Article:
Stagecoach: John Wayne Got Cast by John Ford Against All Odds

Initially, acclaimed director John Ford declined to cast John Wayne in any of his projects during the 1930s, despite their close friendship.  He told Wayne to wait until he was “ready” as an actor.

In 1938, Ford gave Wayne a copy of the script for Stagecoach by Dudley Nichols with a request to recommend an actor to play the Ringo Kid.

After reading it, Wayne suggested Lloyd Nolan for the part, but Ford was non-committal to the idea.

The next day, Ford, impressed by Wayne’s honesty, announced that he wanted him to play the role.

The offer left Wayne feeling as if he had been “hit in the belly with a baseball bat” … and continuing to fear that Ford would change his mind and hire Nolan instead.

Before production began shooting, John Ford shopped the project around to several Hollywood studios, all of which turned him down because big budget Westerns were out of vogue, and because Ford insisted on using Wayne in a key role in the film.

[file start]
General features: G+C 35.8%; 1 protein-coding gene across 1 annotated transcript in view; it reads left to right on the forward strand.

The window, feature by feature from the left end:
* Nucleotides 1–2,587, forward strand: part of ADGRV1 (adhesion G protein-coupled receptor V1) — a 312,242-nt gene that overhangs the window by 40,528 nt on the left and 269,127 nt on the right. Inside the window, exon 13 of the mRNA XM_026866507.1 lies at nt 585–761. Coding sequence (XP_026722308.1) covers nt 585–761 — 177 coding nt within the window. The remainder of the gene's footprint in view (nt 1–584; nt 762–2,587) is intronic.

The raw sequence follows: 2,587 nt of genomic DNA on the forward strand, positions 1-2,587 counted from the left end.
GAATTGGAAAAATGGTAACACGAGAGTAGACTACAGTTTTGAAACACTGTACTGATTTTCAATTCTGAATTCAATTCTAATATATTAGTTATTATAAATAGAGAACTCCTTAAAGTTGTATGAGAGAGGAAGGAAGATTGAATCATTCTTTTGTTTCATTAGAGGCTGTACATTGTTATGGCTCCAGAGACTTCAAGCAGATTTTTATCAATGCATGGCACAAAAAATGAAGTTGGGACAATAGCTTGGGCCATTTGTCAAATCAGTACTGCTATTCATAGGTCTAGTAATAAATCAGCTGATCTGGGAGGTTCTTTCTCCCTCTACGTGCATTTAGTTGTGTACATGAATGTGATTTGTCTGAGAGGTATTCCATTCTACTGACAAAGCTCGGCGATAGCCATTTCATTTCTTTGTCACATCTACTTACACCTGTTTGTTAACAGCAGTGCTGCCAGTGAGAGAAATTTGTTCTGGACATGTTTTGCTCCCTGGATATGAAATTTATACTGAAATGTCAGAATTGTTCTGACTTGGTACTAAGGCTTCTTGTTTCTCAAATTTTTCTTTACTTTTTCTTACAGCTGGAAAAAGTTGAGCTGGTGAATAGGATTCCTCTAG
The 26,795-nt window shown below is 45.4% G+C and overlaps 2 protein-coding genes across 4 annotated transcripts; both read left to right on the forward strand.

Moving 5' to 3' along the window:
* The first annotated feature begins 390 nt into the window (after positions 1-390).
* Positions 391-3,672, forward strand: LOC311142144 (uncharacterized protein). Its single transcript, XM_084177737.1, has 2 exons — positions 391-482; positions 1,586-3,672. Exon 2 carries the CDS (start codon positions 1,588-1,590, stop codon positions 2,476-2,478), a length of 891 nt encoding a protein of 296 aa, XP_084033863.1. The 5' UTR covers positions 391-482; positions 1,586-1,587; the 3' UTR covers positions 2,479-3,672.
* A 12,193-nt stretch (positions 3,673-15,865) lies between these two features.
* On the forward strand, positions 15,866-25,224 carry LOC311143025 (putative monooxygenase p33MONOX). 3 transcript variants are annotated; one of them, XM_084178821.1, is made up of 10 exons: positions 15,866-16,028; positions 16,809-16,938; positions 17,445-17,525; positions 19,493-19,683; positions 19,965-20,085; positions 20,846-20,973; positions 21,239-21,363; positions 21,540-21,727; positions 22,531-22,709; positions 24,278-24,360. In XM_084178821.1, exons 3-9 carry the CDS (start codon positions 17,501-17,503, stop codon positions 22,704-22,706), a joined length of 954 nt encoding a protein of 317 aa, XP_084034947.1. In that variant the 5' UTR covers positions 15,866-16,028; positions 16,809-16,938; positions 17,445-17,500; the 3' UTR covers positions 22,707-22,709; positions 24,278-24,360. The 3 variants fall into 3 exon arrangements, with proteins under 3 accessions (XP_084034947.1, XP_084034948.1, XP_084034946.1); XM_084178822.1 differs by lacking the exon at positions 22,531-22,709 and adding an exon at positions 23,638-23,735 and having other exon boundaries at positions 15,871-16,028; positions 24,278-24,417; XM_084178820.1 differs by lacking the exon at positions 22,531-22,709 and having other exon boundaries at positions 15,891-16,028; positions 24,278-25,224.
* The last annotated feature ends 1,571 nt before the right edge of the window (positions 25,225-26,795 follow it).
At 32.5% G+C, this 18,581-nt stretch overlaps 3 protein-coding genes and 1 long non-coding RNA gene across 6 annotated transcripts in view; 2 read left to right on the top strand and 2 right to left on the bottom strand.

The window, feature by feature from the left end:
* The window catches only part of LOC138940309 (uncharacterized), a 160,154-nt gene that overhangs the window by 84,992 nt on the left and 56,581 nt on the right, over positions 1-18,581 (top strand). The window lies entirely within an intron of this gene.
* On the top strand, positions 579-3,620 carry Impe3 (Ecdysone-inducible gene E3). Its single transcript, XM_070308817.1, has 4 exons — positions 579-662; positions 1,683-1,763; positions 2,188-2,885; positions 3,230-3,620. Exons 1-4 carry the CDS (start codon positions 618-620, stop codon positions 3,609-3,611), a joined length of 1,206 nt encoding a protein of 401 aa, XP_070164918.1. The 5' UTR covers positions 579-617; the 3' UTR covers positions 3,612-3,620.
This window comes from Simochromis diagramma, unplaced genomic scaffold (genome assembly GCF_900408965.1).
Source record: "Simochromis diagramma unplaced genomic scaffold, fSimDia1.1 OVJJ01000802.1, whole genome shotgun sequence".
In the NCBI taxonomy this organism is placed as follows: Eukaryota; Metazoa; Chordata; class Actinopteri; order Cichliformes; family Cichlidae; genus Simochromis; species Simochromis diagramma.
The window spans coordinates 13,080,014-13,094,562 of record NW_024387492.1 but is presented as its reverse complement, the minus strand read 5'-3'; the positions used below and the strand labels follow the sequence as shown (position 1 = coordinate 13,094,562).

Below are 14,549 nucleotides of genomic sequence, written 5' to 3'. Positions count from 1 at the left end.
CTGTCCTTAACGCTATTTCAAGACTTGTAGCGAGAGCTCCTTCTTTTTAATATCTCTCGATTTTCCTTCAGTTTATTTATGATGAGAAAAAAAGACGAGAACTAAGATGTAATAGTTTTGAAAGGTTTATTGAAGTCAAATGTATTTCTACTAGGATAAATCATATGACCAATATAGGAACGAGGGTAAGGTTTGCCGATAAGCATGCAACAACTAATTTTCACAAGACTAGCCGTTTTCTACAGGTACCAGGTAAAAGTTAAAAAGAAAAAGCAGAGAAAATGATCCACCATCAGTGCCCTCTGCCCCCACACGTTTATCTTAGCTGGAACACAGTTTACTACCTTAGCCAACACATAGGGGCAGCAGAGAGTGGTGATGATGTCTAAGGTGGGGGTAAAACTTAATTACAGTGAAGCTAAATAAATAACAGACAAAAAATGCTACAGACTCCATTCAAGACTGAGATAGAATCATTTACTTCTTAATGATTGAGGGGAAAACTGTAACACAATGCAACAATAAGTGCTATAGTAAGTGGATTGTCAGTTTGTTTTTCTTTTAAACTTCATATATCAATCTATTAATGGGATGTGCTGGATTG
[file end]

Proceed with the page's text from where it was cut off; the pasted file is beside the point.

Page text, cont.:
Wayne had previously appeared in only one big-budget western, The Big Trail (1930, directed by Raoul Walsh), which was a huge box office flop.

Between 1930–1939, by Wayne’s own estimate, he appeared in about eighty “Poverty Row” westerns. Independent producer David O. Selznick finally agreed to produce the film, but was frustrated by Ford’s indecision about when shooting would begin, and his own doubts over the casting. Ford withdrew the film from Selznick’s company and approached independent producer Walter Wanger about the project. Wanger had the same reservations about producing an “A” western and even more about one starring John Wayne.

Ford had not directed a western since the silent days, the most notable of which had been The Iron Horse (1924). Wanger said he would not risk his money unless Ford replaced John Wayne with the more established star Gary Cooper and brought in Marlene Dietrich to play Dallas. (The two had scored in 1930 in Morocco).

Ford refused to budge, claiming it would be Wayne or no one. Eventually, they compromised, with Wanger putting up $250,000, a little more than half of what Ford had been seeking.  This was contingent on the fact that Ford would give top billing to Claire Trevor, a more well-known name than Wayne in 1939.

Following the film’s release on March 2, 1939, Ford’s faith in John Wayne was rewarded as the film met with immediate critical and trade paper success.

Louise Platt, who appeared in the film, recounted in a letter the experience of the film’s production, quoted Ford on saying of Wayne’s future in film: “He’ll be the biggest star ever because he is the perfect ‘everyman’.”